Walking in an oak forest in the autumn brings you into contact with plenty of acorns. Black, brown and green, fuzzy and smooth, elongated and stout, acorns display different characteristics, depending on the oak tree species. According to the University of Tennessee Extension, you can tell red from white oaks -- the two types of oak trees -- based on the fuzziness inside the cup: Red oaks have it, white oaks don't. Other acorn characteristics can help you go even further toward identifying oaks.

You can distinguish acorns based on the shape of the nut and the characteristics of the cap.

Bur Oak

What distinguishes the bur oak (Quercus macrocarpa) acorn from other acorns, according to the Ohio Public Library Information Network, is the fringe that you find on the edge of its goblet-shaped cup. This fringe occurs on the outside of the cup and can be so dramatic that the acorn appears to be wearing a fuzzy cap that covers most of the acorn. The bur oak produces the largest acorns of any North American oak, measuring 1-1/2 inches in diameter, according to the Living Lands and Waters' Milliontree project. If you need other clues, look to the trees' leaves, which have rounded lobes, typical of the white oak group to which this species belongs. One end fans out, narrowing as it moves toward the stem. Although not among the tallest of oaks, the bur oak develops an impressively wide branch spread.

Northern Red Oak

In the red oak group, the northern red oak (Quercus rubra) forms egg-shaped acorns that can exceed an inch in length. The Virginia Department of Forestry describes them as reddish-brown with a blunt tip. The bowl-shaped cup covers less than one-third of the acorn and contains tightly overlapping scales. Sinuses between the lobes on the leaves do not extend more than halfway to the center of the leaf, and the lobes reach a sharp point characteristic of red oaks.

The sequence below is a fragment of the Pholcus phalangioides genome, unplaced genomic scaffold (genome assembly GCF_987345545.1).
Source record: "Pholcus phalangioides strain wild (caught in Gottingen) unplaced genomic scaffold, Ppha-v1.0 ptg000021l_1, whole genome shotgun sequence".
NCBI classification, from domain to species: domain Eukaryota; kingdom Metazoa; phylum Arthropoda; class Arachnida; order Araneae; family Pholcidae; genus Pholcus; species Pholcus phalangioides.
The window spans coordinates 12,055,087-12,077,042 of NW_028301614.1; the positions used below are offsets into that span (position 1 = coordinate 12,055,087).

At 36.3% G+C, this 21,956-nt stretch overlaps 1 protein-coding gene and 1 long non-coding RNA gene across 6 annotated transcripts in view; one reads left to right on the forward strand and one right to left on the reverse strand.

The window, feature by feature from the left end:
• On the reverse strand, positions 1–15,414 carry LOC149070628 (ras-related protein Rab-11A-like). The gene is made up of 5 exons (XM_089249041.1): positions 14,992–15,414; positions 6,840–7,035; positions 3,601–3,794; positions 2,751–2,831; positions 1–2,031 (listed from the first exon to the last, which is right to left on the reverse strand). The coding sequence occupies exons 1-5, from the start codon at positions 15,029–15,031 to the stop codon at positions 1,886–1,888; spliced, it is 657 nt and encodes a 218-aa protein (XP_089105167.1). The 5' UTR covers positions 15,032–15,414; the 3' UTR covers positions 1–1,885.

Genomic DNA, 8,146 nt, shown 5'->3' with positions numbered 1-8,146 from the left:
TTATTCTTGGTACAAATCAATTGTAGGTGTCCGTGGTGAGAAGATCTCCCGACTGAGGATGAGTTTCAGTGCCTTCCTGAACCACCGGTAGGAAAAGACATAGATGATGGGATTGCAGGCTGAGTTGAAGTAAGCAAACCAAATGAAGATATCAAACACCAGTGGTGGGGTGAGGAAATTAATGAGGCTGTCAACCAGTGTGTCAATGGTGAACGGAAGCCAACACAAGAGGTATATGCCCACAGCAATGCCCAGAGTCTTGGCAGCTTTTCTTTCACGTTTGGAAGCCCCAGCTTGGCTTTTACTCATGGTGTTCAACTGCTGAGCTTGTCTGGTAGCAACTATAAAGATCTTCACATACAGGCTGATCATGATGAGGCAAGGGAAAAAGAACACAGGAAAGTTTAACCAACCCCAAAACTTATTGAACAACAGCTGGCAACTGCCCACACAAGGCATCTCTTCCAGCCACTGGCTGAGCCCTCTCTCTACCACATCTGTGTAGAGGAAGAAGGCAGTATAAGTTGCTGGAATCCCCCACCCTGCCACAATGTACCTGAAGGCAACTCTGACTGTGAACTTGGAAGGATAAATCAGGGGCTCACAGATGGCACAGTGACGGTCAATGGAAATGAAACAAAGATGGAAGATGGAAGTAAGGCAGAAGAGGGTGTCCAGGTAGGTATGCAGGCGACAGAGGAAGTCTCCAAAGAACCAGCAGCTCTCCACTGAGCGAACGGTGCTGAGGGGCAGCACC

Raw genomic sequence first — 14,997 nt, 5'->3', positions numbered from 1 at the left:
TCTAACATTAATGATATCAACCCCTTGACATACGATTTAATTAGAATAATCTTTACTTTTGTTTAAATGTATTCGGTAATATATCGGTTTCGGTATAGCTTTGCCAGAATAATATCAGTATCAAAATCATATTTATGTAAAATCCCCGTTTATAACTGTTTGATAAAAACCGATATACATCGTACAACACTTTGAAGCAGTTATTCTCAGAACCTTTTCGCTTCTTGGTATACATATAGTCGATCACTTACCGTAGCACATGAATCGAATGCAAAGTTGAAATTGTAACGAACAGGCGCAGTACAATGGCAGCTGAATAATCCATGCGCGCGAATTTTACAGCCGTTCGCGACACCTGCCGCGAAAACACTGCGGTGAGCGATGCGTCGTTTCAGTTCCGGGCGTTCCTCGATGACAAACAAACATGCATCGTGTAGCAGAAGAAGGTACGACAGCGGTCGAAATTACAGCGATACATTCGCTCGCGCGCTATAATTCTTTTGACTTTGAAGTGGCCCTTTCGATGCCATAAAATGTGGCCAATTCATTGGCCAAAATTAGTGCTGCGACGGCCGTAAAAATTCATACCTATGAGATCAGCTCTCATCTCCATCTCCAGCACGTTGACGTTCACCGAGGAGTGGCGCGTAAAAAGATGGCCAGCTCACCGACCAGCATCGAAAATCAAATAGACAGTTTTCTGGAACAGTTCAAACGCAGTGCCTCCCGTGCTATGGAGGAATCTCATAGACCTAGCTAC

White Oak

The white oak (Quercus alba) also drops acorns that often exceed an inch in length and form an egg shape. The Virginia Department of Forestry also describes the white oak's cup as containing "warty" scales covered with small hairs. The bowl-shaped cup covers one-third or less of the nut, according to the Peterson field guide "Eastern Trees." The white oak acorn begins green and matures to brown or gray. If you can find a leaf with the acorn, you can identify the white oak by its deep sinuses and evenly sized, rounded lobes.

Swamp White Oak

Some acorns you find lying on the ground have a piece of stem that remains attached to the top of the cup. You can distinguish the acorns of the swamp white oak (Quercus bicolor) by these stalks, which are up to 3 inches long. In addition, the bowl-shaped cup with scales and fine hairs covers just under half of the acorn. Swamp white oak acorns often occur in pairs, according to the Milliontree Project. Leaves of the swamp white oak lack the dramatic lobes characteristic of oak trees, appearing wavy instead, and leaves are silvery and hairless on their undersides.

Eastern Black Oak

A member of the red oak family, the eastern black oak (Quercus velutina) produces small, round acorns that reach about 3/4 inch in length. Large, rough scales cover the bowl-shaped cup, along with fine gray hairs. The acorn has a sharp point on the uncovered end, and the cup encloses about half of the acorn. Like other red oaks, the eastern black oak produces lobed leaves that reach sharp points.